Hanson Robotics, based in Hong Kong, said four models, including Sophia, would start rolling out of factories in the first half of 2021, just as researchers predict the pandemic will open new opportunities for the robotics industry.
“The world of COVID-19 is going to need more and more automation to keep people safe,” founder and chief executive David Hanson said, standing surrounded by robot heads in his lab.
Hanson believes robotic solutions to the pandemic are not limited to healthcare, but could assist customers in industries such as retail and airlines too.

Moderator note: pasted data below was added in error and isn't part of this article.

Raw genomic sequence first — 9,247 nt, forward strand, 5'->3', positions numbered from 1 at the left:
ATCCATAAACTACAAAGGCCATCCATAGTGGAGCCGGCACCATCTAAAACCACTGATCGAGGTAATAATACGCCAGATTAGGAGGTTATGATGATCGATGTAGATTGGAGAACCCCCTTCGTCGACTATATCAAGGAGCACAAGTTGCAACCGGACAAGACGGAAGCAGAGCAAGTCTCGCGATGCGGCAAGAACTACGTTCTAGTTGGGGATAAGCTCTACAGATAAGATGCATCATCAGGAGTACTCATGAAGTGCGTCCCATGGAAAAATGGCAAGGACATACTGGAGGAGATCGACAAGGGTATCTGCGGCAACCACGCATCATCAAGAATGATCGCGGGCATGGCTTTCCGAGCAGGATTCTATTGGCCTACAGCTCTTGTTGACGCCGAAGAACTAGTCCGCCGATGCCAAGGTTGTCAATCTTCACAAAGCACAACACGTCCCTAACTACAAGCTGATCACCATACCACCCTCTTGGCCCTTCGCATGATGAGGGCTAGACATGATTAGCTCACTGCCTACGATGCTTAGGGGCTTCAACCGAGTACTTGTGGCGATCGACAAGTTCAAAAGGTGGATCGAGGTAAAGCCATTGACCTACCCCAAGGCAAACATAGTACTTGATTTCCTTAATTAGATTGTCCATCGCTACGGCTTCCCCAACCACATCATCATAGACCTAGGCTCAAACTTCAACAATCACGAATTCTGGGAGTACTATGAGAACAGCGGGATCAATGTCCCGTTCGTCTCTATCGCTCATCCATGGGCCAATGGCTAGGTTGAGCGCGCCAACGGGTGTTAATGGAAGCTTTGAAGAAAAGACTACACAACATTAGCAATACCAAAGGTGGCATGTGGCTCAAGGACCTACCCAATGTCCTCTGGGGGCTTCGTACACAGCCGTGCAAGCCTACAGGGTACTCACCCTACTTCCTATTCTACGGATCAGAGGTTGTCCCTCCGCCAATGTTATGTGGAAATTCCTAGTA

Hanson said he aims to sell “thousands” of robots in 2021, both large and small, without providing a specific number.
Hanson Robotics is launching a robot this year called Grace, developed for the healthcare sector.
Products from other big players in the industry are helping fight the pandemic as well. SoftBank Robotics’ Pepper robot was deployed to detect people who weren’t wearing masks. In China, robotics company CloudMinds helped set up a robot-run field hospital during the coronavirus outbreak in Wuhan.
The use of robots was on the rise before the pandemic. According to a report by the International Federation of Robotics, worldwide sales of professional-service robots had already jumped 32% to $11.2 billion between 2018 and 2019.